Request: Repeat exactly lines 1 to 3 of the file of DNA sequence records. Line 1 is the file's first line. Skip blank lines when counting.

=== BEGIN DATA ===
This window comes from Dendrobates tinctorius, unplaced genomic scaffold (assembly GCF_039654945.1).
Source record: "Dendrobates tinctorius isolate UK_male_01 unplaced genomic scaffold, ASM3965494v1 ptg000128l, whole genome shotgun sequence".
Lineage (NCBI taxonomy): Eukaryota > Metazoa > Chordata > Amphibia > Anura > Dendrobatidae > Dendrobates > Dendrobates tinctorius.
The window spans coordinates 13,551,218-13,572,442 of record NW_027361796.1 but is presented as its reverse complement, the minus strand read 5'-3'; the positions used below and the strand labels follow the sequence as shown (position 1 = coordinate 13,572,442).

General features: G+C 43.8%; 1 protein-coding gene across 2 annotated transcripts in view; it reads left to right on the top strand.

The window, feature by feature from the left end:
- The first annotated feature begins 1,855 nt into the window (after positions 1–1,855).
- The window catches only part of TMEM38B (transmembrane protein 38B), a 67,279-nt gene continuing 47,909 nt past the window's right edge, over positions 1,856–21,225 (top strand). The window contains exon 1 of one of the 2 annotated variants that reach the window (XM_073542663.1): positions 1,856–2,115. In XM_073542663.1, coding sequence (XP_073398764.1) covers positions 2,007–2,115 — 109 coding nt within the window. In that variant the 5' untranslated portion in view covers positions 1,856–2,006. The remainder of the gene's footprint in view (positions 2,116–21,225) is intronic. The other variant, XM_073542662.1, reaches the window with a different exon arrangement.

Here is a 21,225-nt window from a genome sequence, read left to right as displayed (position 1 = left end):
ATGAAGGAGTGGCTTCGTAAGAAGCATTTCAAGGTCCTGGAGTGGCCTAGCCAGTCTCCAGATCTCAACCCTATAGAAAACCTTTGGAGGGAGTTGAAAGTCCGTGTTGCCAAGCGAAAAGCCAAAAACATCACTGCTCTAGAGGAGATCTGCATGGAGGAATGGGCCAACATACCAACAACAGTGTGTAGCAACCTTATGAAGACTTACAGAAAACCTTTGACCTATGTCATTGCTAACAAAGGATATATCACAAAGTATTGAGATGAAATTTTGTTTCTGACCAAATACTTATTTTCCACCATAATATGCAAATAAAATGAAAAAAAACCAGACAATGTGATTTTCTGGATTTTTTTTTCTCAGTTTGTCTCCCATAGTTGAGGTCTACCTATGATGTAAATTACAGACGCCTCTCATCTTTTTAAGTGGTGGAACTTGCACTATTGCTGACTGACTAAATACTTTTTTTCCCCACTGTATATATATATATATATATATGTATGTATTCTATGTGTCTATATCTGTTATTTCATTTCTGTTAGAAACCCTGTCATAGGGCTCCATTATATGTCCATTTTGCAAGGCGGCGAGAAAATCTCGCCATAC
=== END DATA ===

This window comes from Dendrobates tinctorius, unplaced genomic scaffold (assembly GCF_039654945.1).
Source record: "Dendrobates tinctorius isolate UK_male_01 unplaced genomic scaffold, ASM3965494v1 ptg000128l, whole genome shotgun sequence".
Lineage (NCBI taxonomy): Eukaryota > Metazoa > Chordata > Amphibia > Anura > Dendrobatidae > Dendrobates > Dendrobates tinctorius.